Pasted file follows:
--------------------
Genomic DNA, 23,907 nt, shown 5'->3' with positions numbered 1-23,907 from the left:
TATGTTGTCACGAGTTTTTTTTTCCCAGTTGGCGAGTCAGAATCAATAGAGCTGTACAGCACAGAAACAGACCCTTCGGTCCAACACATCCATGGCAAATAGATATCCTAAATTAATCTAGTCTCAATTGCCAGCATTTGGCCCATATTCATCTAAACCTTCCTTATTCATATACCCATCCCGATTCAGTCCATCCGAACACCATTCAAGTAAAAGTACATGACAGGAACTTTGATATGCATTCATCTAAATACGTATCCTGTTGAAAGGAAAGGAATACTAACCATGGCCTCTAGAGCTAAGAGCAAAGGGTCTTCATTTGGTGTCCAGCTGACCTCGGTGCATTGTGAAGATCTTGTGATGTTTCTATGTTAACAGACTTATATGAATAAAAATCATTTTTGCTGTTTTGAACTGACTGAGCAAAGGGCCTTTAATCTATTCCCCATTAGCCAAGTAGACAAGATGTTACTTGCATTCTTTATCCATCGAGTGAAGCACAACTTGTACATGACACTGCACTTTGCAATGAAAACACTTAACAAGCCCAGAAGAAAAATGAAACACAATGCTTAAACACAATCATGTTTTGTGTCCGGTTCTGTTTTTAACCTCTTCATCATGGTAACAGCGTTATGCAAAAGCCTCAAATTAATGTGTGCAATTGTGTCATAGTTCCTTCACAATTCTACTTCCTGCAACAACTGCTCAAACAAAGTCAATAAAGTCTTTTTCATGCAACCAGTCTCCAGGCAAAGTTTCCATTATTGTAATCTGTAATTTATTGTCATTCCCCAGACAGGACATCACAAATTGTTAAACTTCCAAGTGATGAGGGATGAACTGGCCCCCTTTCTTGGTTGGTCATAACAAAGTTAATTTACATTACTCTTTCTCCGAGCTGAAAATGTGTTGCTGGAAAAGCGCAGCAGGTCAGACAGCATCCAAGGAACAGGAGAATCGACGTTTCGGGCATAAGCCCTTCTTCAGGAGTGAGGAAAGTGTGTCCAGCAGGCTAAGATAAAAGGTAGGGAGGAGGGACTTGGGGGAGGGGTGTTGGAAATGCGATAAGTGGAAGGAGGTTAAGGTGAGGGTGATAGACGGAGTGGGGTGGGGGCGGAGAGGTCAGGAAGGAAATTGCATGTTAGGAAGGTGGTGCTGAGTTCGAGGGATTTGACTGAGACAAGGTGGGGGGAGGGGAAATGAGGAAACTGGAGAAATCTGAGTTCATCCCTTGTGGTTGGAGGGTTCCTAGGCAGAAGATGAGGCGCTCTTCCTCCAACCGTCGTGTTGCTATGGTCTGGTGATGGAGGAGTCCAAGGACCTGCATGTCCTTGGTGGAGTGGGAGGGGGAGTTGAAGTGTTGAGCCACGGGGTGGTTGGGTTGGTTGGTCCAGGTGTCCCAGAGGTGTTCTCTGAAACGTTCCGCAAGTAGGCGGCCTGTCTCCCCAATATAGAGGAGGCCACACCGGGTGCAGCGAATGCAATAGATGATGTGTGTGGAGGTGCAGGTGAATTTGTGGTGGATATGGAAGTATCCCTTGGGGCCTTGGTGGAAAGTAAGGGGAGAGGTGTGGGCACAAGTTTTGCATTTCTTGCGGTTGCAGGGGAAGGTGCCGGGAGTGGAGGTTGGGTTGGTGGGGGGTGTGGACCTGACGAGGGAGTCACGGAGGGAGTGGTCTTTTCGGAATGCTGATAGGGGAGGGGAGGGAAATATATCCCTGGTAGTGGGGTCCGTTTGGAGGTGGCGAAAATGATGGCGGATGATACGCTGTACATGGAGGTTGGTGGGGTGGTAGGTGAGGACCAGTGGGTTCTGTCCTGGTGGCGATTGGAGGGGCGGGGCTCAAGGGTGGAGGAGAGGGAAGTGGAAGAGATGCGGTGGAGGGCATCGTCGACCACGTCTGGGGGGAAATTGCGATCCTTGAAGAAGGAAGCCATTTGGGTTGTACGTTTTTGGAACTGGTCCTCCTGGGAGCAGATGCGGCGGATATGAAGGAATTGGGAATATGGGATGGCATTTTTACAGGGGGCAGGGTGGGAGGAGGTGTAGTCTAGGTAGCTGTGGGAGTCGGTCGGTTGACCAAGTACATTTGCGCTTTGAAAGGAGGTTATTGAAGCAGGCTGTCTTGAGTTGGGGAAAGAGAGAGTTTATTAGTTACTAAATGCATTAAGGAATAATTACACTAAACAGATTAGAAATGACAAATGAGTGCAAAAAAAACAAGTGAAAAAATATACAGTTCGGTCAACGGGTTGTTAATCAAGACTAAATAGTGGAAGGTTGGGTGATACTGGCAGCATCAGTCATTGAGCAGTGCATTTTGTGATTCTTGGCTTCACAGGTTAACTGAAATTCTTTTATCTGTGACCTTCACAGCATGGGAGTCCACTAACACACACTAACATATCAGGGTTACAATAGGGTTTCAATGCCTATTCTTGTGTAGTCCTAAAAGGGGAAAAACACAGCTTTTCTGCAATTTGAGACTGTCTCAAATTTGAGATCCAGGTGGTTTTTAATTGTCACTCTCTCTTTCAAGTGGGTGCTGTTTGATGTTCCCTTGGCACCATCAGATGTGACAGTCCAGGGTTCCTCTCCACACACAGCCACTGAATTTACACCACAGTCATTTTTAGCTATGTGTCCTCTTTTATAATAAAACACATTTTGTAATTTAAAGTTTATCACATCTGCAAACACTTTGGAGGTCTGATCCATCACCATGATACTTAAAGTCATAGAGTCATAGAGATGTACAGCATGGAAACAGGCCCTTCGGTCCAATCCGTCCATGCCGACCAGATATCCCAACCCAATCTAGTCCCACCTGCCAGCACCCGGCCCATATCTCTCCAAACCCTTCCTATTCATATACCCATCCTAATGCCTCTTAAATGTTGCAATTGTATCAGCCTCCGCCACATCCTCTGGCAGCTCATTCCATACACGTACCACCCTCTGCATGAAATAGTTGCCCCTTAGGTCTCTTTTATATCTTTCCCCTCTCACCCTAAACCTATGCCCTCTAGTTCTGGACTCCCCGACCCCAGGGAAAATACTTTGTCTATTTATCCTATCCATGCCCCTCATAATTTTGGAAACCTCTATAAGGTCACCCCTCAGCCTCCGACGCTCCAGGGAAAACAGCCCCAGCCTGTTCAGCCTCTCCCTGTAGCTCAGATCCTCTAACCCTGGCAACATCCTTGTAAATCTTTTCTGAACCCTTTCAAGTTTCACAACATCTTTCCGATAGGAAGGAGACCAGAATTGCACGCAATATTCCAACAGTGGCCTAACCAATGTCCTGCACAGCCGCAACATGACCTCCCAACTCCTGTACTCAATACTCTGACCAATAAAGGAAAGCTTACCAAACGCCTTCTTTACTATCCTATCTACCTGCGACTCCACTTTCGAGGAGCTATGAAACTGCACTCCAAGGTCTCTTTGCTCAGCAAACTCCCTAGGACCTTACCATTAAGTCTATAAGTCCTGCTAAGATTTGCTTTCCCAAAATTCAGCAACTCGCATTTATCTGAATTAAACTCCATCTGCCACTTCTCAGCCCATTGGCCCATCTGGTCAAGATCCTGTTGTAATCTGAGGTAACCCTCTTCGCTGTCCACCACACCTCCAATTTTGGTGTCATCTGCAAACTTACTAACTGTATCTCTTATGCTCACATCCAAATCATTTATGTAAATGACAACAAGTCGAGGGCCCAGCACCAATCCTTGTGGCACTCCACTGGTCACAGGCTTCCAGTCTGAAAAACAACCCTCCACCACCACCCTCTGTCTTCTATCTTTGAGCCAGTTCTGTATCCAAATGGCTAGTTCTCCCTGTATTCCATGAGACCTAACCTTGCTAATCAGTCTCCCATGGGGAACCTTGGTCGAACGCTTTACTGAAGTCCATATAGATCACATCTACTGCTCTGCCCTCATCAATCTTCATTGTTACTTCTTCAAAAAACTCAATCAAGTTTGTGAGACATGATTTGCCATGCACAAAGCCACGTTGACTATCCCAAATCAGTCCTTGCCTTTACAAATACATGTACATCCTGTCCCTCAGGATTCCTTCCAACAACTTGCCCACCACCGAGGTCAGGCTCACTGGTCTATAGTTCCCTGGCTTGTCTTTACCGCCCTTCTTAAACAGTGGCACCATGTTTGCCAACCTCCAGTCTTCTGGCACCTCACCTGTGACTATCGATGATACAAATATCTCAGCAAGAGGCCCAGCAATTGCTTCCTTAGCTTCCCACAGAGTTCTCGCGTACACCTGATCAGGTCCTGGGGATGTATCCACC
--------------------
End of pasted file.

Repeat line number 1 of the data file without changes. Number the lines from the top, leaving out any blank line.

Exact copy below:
Genomic DNA, 23,907 nt, shown 5'->3' with positions numbered 1-23,907 from the left: